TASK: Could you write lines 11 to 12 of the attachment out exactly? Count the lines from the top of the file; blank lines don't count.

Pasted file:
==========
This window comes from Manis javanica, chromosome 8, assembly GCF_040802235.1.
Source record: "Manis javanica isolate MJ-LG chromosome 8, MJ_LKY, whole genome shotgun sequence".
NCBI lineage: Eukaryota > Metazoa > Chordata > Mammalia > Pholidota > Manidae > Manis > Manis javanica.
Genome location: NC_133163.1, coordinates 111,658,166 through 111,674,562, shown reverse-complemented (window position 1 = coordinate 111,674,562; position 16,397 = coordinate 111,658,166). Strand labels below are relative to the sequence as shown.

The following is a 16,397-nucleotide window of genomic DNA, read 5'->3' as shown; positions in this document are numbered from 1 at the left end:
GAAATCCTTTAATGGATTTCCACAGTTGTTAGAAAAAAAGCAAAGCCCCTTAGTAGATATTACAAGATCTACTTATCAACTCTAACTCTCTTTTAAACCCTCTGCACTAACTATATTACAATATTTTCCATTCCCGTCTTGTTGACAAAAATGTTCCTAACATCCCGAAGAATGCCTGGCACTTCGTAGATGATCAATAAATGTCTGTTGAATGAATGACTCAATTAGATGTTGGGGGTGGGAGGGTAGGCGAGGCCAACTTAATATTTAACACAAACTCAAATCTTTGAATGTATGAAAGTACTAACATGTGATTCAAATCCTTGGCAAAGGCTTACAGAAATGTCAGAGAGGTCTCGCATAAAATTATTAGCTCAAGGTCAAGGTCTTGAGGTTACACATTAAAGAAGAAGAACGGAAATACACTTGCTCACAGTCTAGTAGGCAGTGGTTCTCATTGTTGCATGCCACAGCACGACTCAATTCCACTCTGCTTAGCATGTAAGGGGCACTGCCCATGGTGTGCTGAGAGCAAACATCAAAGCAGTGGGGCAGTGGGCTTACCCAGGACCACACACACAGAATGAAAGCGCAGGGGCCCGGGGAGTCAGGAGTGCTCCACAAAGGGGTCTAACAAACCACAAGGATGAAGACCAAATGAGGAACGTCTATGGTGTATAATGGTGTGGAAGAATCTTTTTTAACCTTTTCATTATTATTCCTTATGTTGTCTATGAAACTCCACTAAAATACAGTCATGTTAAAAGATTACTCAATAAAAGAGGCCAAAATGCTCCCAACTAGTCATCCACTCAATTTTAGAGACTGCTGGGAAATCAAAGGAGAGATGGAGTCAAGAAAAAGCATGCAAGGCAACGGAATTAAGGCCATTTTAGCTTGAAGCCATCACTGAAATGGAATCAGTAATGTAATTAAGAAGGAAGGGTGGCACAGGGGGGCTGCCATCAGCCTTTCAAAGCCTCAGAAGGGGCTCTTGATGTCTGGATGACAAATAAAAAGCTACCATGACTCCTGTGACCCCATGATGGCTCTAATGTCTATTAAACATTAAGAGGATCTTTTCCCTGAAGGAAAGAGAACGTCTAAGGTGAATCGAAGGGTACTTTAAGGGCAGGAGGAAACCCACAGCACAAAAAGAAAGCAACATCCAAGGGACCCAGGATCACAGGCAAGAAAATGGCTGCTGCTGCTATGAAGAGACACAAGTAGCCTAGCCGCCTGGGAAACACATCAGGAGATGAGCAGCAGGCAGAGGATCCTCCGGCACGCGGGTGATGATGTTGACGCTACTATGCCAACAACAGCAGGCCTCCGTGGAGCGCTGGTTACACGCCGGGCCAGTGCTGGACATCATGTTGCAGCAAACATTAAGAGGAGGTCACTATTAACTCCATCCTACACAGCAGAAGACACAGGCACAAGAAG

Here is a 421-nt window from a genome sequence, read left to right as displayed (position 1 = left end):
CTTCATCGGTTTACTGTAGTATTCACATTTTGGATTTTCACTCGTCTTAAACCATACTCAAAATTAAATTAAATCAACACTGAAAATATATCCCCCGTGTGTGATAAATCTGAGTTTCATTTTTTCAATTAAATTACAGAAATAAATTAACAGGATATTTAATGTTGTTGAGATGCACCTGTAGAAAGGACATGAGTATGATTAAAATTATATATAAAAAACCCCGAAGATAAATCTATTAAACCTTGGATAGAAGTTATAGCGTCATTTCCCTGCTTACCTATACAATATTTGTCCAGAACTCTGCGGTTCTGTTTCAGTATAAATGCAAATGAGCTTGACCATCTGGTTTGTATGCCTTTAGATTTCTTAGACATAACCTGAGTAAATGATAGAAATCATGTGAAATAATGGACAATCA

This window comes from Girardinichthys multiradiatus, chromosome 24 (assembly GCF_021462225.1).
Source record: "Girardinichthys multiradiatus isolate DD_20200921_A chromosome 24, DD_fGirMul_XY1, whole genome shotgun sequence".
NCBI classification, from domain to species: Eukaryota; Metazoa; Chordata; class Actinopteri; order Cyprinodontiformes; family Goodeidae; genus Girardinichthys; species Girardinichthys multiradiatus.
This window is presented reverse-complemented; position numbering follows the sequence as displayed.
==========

NCBI classification, from domain to species: Eukaryota; Metazoa; Chordata; class Actinopteri; order Cyprinodontiformes; family Goodeidae; genus Girardinichthys; species Girardinichthys multiradiatus.
This window is presented reverse-complemented; position numbering follows the sequence as displayed.